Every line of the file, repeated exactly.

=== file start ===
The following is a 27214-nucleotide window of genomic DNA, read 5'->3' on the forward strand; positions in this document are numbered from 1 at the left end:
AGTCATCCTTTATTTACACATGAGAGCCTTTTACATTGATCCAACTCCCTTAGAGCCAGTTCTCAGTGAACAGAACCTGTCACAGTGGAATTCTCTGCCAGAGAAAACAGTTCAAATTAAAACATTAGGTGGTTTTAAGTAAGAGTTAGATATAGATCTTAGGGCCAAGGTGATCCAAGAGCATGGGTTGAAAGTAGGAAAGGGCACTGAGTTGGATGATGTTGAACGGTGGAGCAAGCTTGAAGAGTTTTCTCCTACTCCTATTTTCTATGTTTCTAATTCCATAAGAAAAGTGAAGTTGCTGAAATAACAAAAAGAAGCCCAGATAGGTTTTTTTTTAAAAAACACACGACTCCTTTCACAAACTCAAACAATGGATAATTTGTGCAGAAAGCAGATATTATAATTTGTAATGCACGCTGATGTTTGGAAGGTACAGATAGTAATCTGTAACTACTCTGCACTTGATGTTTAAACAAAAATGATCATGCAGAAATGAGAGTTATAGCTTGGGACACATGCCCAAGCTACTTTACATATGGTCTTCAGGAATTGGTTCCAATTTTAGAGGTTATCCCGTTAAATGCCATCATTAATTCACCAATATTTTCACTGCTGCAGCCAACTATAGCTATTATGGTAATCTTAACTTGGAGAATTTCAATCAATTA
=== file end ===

The following is a 27214-nucleotide window of genomic DNA, read 5'->3' on the forward strand; positions in this document are numbered from 1 at the left end:
AGTCATCCTTTATTTACACATGAGAGCCTTTTACATTGATCCAACTCCCTTAGAGCCAGTTCTCAGTGAACAGAACCTGTCACAGTGGAATTCTCTGCCAGAGAAAACAGTTCAAATTAAAACATTAGGTGGTTTTAAGTAAGAGTTAGATATAGATCTTAGGGCCAAGGTGATCCAAGAGCATGGGTTGAAAGTAGGAAAGGGCACTGAGTTGGATGATGTTGAACGGTGGAGCAAGCTTGAAGAGTTTTCTCCTACTCCTATTTTCTATGTTTCTAATTCCATAAGAAAAGTGAAGTTGCTGAAATAACAAAAAGAAGCCCAGATAGGTTTTTTTTTAAAAAACACACGACTCCTTTCACAAACTCAAACAATGGATAATTTGTGCAGAAAGCAGATATTATAATTTGTAATGCACGCTGATGTTTGGAAGGTACAGATAGTAATCTGTAACTACTCTGCACTTGATGTTTAAACAAAAATGATCATGCAGAAATGAGAGTTATAGCTTGGGACACATGCCCAAGCTACTTTACATATGGTCTTCAGGAATTGGTTCCAATTTTAGAGGTTATCCCGTTAAATGCCATCATTAATTCACCAATATTTTCACTGCTGCAGCCAACTATAGCTATTATGGTAATCTTAACTTGGAGAATTTCAATCAATTA